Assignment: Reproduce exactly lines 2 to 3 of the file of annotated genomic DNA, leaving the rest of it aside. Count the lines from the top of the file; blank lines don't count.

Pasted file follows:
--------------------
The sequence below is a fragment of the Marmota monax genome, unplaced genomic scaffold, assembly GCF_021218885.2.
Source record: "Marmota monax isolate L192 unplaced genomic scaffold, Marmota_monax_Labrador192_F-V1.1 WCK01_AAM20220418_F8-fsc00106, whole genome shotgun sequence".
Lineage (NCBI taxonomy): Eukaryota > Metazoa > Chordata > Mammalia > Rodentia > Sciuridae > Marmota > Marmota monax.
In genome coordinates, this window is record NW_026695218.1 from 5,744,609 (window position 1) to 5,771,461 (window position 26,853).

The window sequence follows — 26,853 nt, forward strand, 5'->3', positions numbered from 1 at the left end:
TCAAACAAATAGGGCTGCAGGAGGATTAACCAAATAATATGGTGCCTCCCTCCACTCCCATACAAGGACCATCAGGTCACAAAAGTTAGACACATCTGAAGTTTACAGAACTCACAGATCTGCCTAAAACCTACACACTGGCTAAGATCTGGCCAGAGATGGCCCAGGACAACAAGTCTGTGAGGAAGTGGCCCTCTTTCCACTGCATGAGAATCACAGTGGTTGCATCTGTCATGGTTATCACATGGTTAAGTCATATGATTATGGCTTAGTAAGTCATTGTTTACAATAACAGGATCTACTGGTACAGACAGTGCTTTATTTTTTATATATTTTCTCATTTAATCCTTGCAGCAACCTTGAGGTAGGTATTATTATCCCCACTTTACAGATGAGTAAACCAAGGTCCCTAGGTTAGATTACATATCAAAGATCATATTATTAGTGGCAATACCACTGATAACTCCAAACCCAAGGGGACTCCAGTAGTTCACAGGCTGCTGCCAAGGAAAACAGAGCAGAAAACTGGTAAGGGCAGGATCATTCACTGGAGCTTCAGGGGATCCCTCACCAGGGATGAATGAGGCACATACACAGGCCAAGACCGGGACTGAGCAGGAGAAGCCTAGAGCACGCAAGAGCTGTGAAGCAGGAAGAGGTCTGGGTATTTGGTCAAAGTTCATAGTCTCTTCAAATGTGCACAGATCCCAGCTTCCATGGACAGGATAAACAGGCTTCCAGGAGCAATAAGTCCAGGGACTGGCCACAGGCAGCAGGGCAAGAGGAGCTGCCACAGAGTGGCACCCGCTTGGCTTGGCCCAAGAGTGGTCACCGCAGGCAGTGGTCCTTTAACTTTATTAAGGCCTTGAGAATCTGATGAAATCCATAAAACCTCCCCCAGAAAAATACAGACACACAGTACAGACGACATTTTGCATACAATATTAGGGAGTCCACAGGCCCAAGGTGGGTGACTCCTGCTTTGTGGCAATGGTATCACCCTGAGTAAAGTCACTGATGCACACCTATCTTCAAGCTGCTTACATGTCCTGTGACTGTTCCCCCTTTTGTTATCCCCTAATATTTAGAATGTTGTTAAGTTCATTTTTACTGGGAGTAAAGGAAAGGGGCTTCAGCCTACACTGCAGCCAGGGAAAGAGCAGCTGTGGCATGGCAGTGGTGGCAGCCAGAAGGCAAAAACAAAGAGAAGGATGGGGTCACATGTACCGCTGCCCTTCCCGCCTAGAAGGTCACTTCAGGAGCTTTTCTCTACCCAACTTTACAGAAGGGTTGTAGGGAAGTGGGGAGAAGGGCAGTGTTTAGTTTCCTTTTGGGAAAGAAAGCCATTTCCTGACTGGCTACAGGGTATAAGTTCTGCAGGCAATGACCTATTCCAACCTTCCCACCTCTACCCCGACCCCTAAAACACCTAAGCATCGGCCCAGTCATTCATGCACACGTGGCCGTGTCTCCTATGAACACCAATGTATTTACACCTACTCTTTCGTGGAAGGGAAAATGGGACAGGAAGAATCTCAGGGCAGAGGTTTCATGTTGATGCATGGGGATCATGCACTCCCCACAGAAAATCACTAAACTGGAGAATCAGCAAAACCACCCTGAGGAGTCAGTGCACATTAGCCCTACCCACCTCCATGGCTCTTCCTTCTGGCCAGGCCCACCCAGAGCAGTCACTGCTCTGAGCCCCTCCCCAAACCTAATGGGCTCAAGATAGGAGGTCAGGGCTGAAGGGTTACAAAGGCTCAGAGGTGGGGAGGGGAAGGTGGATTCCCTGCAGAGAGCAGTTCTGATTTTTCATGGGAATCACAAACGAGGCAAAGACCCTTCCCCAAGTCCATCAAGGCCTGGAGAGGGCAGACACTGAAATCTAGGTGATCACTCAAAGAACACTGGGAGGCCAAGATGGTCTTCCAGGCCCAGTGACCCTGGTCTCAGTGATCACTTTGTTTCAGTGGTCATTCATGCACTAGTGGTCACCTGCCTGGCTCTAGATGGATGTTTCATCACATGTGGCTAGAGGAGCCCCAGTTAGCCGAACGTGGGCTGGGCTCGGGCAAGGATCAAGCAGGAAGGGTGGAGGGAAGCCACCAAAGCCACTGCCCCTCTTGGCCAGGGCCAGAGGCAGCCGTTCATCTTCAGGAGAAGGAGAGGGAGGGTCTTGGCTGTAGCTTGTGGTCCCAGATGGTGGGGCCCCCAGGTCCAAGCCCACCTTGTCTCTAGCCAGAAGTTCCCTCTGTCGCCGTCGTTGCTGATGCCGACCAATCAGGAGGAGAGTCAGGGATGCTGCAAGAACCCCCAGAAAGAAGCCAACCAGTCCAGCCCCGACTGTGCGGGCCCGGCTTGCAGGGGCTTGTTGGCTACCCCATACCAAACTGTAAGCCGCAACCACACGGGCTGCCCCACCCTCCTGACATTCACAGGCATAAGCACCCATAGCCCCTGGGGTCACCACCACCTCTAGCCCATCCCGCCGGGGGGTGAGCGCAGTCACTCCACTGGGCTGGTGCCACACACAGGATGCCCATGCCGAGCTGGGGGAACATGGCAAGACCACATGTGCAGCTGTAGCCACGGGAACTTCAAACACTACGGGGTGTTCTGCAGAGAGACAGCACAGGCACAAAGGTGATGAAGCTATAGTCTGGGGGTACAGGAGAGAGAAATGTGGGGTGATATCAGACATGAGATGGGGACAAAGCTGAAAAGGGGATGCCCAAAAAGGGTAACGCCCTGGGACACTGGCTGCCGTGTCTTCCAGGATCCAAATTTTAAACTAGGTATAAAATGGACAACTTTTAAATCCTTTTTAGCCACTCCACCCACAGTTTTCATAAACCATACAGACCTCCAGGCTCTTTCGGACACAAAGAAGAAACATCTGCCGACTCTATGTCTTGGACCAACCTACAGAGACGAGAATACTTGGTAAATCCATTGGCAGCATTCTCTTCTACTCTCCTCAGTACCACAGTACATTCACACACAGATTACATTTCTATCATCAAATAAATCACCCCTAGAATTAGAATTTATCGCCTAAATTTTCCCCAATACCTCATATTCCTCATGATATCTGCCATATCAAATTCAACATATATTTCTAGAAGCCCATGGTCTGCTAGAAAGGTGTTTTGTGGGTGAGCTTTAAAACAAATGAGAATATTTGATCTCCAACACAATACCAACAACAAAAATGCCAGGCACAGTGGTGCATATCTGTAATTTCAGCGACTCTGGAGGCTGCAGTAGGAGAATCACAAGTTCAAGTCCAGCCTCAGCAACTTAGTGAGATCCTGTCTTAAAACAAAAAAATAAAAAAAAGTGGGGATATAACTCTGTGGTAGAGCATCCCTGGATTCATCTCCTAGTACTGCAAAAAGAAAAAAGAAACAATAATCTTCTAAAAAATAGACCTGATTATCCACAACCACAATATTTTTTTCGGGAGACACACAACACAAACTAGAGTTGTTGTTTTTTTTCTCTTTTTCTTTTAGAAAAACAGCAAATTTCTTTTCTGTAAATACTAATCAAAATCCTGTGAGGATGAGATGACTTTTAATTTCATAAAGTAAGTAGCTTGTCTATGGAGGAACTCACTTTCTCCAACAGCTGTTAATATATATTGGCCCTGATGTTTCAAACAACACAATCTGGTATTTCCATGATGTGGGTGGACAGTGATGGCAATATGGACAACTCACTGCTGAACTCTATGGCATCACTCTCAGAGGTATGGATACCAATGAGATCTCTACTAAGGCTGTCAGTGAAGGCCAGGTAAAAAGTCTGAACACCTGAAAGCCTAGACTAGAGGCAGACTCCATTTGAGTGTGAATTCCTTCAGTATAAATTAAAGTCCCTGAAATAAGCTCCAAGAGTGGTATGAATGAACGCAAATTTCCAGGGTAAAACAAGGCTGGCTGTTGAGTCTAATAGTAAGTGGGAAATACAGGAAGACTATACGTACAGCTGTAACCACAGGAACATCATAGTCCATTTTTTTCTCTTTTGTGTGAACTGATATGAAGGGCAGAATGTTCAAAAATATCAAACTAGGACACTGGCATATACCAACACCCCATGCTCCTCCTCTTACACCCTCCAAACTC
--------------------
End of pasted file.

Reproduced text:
Source record: "Marmota monax isolate L192 unplaced genomic scaffold, Marmota_monax_Labrador192_F-V1.1 WCK01_AAM20220418_F8-fsc00106, whole genome shotgun sequence".
Lineage (NCBI taxonomy): Eukaryota > Metazoa > Chordata > Mammalia > Rodentia > Sciuridae > Marmota > Marmota monax.